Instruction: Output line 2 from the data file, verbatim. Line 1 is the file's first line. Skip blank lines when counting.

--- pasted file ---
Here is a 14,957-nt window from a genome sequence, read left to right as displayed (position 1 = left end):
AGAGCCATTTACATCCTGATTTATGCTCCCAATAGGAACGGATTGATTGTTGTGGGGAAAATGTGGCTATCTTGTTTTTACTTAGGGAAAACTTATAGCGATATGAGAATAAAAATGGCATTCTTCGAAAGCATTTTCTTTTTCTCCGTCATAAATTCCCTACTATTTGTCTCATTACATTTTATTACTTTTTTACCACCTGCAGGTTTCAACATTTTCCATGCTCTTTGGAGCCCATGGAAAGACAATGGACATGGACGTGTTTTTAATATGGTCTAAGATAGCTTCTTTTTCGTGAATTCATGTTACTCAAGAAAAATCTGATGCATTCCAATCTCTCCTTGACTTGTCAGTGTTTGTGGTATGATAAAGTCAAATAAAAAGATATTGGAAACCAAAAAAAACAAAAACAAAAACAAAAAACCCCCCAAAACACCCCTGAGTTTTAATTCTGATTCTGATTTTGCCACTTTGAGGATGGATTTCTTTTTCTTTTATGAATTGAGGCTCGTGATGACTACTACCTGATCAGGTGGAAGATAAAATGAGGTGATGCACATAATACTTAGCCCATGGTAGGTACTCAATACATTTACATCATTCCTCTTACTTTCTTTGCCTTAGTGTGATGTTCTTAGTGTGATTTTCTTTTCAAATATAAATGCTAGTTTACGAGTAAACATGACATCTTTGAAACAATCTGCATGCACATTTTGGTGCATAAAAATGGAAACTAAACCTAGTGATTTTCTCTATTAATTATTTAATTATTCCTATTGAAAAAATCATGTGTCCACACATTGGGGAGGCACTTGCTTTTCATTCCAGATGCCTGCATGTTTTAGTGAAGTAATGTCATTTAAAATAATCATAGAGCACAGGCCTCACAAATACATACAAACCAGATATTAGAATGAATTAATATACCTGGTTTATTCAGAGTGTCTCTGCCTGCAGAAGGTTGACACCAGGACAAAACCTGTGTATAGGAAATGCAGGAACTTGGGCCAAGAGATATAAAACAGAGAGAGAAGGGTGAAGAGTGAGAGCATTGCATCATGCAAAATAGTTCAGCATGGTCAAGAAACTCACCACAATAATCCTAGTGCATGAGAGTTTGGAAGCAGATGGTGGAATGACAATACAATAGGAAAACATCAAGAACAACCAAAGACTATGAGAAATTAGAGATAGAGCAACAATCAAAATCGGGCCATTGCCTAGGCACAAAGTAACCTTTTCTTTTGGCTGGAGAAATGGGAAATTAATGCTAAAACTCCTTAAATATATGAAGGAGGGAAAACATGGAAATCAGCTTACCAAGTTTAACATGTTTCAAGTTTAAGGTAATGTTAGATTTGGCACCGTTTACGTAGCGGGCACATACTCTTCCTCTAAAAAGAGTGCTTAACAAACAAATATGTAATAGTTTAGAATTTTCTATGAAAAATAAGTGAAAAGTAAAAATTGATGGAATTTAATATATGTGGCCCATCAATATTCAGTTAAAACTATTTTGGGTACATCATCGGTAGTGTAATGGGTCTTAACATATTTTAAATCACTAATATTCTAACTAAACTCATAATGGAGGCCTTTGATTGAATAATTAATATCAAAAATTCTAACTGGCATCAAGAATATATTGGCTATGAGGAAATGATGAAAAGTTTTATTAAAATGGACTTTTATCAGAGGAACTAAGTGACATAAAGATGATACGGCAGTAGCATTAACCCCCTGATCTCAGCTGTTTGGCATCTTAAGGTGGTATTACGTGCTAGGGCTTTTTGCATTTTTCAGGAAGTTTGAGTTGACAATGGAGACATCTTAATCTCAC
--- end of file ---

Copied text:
AGAGCCATTTACATCCTGATTTATGCTCCCAATAGGAACGGATTGATTGTTGTGGGGAAAATGTGGCTATCTTGTTTTTACTTAGGGAAAACTTATAGCGATATGAGAATAAAAATGGCATTCTTCGAAAGCATTTTCTTTTTCTCCGTCATAAATTCCCTACTATTTGTCTCATTACATTTTATTACTTTTTTACCACCTGCAGGTTTCAACATTTTCCATGCTCTTTGGAGCCCATGGAAAGACAATGGACATGGACGTGTTTTTAATATGGTCTAAGATAGCTTCTTTTTCGTGAATTCATGTTACTCAAGAAAAATCTGATGCATTCCAATCTCTCCTTGACTTGTCAGTGTTTGTGGTATGATAAAGTCAAATAAAAAGATATTGGAAACCAAAAAAAACAAAAACAAAAACAAAAAACCCCCCAAAACACCCCTGAGTTTTAATTCTGATTCTGATTTTGCCACTTTGAGGATGGATTTCTTTTTCTTTTATGAATTGAGGCTCGTGATGACTACTACCTGATCAGGTGGAAGATAAAATGAGGTGATGCACATAATACTTAGCCCATGGTAGGTACTCAATACATTTACATCATTCCTCTTACTTTCTTTGCCTTAGTGTGATGTTCTTAGTGTGATTTTCTTTTCAAATATAAATGCTAGTTTACGAGTAAACATGACATCTTTGAAACAATCTGCATGCACATTTTGGTGCATAAAAATGGAAACTAAACCTAGTGATTTTCTCTATTAATTATTTAATTATTCCTATTGAAAAAATCATGTGTCCACACATTGGGGAGGCACTTGCTTTTCATTCCAGATGCCTGCATGTTTTAGTGAAGTAATGTCATTTAAAATAATCATAGAGCACAGGCCTCACAAATACATACAAACCAGATATTAGAATGAATTAATATACCTGGTTTATTCAGAGTGTCTCTGCCTGCAGAAGGTTGACACCAGGACAAAACCTGTGTATAGGAAATGCAGGAACTTGGGCCAAGAGATATAAAACAGAGAGAGAAGGGTGAAGAGTGAGAGCATTGCATCATGCAAAATAGTTCAGCATGGTCAAGAAACTCACCACAATAATCCTAGTGCATGAGAGTTTGGAAGCAGATGGTGGAATGACAATACAATAGGAAAACATCAAGAACAACCAAAGACTATGAGAAATTAGAGATAGAGCAACAATCAAAATCGGGCCATTGCCTAGGCACAAAGTAACCTTTTCTTTTGGCTGGAGAAATGGGAAATTAATGCTAAAACTCCTTAAATATATGAAGGAGGGAAAACATGGAAATCAGCTTACCAAGTTTAACATGTTTCAAGTTTAAGGTAATGTTAGATTTGGCACCGTTTACGTAGCGGGCACATACTCTTCCTCTAAAAAGAGTGCTTAACAAACAAATATGTAATAGTTTAGAATTTTCTATGAAAAATAAGTGAAAAGTAAAAATTGATGGAATTTAATATATGTGGCCCATCAATATTCAGTTAAAACTATTTTGGGTACATCATCGGTAGTGTAATGGGTCTTAACATATTTTAAATCACTAATATTCTAACTAAACTCATAATGGAGGCCTTTGATTGAATAATTAATATCAAAAATTCTAACTGGCATCAAGAATATATTGGCTATGAGGAAATGATGAAAAGTTTTATTAAAATGGACTTTTATCAGAGGAACTAAGTGACATAAAGATGATACGGCAGTAGCATTAACCCCCTGATCTCAGCTGTTTGGCATCTTAAGGTGGTATTACGTGCTAGGGCTTTTTGCATTTTTCAGGAAGTTTGAGTTGACAATGGAGACATCTTAATCTCAC